The Counter-Culture and Its Apologists:3 - Lysergic Gotterdammerung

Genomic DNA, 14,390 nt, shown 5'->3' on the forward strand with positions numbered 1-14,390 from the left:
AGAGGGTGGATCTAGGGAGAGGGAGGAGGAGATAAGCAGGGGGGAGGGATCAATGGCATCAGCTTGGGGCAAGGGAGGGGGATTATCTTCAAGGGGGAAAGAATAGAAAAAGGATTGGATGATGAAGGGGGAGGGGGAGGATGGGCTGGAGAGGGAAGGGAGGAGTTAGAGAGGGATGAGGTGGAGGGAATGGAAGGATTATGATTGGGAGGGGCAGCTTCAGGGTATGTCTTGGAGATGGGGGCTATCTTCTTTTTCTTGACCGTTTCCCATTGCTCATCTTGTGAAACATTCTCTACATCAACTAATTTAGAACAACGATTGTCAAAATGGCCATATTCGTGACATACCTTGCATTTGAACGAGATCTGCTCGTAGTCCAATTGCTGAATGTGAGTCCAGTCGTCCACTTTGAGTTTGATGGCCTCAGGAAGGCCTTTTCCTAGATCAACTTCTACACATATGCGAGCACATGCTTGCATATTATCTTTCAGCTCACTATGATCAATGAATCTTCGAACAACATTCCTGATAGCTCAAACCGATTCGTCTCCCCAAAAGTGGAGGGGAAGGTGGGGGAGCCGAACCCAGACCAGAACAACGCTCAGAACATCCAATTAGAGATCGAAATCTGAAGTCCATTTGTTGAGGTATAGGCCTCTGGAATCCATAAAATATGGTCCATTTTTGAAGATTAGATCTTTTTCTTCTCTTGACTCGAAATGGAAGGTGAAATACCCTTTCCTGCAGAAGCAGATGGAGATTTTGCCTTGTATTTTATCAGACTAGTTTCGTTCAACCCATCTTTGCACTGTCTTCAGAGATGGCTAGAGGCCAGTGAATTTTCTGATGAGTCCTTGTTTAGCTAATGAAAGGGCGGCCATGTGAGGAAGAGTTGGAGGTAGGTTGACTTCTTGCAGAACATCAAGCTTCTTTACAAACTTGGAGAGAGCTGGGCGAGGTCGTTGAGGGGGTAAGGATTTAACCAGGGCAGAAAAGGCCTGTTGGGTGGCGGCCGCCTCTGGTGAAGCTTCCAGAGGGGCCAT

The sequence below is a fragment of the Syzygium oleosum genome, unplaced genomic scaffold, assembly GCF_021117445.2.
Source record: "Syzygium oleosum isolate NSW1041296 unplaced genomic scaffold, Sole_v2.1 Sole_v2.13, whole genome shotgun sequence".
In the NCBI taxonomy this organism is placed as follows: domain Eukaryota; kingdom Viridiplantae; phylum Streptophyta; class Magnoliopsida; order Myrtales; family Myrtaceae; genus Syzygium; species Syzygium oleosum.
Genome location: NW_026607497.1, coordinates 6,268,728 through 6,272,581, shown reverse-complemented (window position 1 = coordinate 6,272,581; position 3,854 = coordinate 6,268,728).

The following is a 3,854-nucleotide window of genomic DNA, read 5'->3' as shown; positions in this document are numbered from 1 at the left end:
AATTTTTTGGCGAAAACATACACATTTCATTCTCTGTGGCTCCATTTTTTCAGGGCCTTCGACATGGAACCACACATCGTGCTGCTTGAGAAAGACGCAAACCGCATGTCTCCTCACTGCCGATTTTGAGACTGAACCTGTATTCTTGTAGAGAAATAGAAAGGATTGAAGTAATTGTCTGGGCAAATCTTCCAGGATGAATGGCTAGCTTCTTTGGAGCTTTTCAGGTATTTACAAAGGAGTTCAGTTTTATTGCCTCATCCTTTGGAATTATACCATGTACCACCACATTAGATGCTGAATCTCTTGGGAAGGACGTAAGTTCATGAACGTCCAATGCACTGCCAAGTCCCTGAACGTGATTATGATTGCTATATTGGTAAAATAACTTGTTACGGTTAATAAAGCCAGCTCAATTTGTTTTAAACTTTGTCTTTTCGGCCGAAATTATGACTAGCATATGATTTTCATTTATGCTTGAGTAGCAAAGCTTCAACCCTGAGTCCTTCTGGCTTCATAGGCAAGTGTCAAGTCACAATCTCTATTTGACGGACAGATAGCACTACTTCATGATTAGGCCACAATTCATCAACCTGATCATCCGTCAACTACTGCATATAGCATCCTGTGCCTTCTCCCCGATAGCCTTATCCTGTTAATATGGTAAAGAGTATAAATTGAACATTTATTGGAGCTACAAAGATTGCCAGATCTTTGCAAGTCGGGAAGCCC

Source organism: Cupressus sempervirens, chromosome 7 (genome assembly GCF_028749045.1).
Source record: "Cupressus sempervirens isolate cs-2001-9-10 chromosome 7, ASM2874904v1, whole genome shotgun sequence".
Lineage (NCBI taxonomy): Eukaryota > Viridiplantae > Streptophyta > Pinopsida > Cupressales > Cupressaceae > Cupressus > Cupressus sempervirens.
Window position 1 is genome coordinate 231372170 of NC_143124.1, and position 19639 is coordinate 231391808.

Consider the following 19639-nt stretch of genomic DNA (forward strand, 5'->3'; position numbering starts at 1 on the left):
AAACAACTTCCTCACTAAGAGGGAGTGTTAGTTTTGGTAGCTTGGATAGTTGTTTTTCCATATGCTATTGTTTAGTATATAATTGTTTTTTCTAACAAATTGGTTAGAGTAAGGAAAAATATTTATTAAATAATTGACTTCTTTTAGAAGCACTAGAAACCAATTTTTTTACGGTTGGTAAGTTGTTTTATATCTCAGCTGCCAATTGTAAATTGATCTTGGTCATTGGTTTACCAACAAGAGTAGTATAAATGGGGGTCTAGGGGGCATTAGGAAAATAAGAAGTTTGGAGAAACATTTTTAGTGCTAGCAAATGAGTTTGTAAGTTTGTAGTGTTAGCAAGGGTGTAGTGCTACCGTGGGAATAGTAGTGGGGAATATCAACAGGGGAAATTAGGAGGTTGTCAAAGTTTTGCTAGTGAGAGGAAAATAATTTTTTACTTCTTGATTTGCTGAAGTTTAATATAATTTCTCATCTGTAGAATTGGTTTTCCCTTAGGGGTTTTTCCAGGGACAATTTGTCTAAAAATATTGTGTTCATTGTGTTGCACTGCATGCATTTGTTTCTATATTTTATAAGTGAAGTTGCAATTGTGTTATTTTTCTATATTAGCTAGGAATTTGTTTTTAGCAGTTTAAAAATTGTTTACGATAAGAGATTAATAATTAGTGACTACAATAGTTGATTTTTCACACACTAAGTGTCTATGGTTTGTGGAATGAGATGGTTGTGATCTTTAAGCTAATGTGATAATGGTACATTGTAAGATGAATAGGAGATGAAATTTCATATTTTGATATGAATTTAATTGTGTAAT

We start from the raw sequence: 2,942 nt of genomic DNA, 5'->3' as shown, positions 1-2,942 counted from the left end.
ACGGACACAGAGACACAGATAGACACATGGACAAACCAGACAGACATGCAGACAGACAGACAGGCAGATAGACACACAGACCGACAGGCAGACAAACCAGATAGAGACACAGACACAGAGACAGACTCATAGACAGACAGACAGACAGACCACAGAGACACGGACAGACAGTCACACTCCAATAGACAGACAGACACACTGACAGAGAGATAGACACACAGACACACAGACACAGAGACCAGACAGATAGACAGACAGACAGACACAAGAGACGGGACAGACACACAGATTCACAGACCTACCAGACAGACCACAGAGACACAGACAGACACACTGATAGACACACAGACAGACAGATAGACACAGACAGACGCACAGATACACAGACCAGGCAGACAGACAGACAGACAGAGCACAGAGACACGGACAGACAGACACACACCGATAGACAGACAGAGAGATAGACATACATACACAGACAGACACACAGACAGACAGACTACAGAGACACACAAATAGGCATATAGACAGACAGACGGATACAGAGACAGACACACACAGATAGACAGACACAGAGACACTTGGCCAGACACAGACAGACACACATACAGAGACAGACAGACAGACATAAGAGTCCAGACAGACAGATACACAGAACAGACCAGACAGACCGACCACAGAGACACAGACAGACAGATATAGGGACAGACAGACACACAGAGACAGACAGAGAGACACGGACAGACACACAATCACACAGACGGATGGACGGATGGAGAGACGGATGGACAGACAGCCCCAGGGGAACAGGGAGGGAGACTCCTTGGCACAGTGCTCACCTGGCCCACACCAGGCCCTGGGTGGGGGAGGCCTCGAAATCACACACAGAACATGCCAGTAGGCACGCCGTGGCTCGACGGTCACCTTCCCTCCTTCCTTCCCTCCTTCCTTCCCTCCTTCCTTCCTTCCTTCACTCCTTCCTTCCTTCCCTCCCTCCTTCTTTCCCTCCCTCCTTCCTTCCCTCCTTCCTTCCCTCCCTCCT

AS EVERYONE KNOWS, the word “culture” carries with it several possible meanings. On one level it is concerned mainly with taste: a man “has culture” if he prefers the novels of Dostoevsky to The Music Man, and becomes really interesting when he rejects Dostoevsky in favor of Nabokov or Firbank. This sort of concern cannot, however, survive over long periods of time. For if the idea of a private culture is to have any meaning, the class enforcing that idea must be stable and reasonably sure of itself-in a word, complacent. And in the 20th century illusions of that kind have never had much staying power, outside of extremely small groups or “sets.” Instead, we are trained to think in terms of a common culture, a body of communal idees donnees having none of the evil connotations of idees recues. Macy’s department store, jazz music, the respective prose styles of Jefferson, Mencken, and Max Lerner, are all part of this culture, and one needn’t construct a list of Sontagian dimensions to see how far ideas, on this view, overlap with manners. Culture now takes in the whole of the public universe, just as in another version it absorbed the private one; but with this difference, that the public idea of culture must have a political significance. In discussing the process of social disintegration, the perspectives afforded by culture and politics cannot be far apart.
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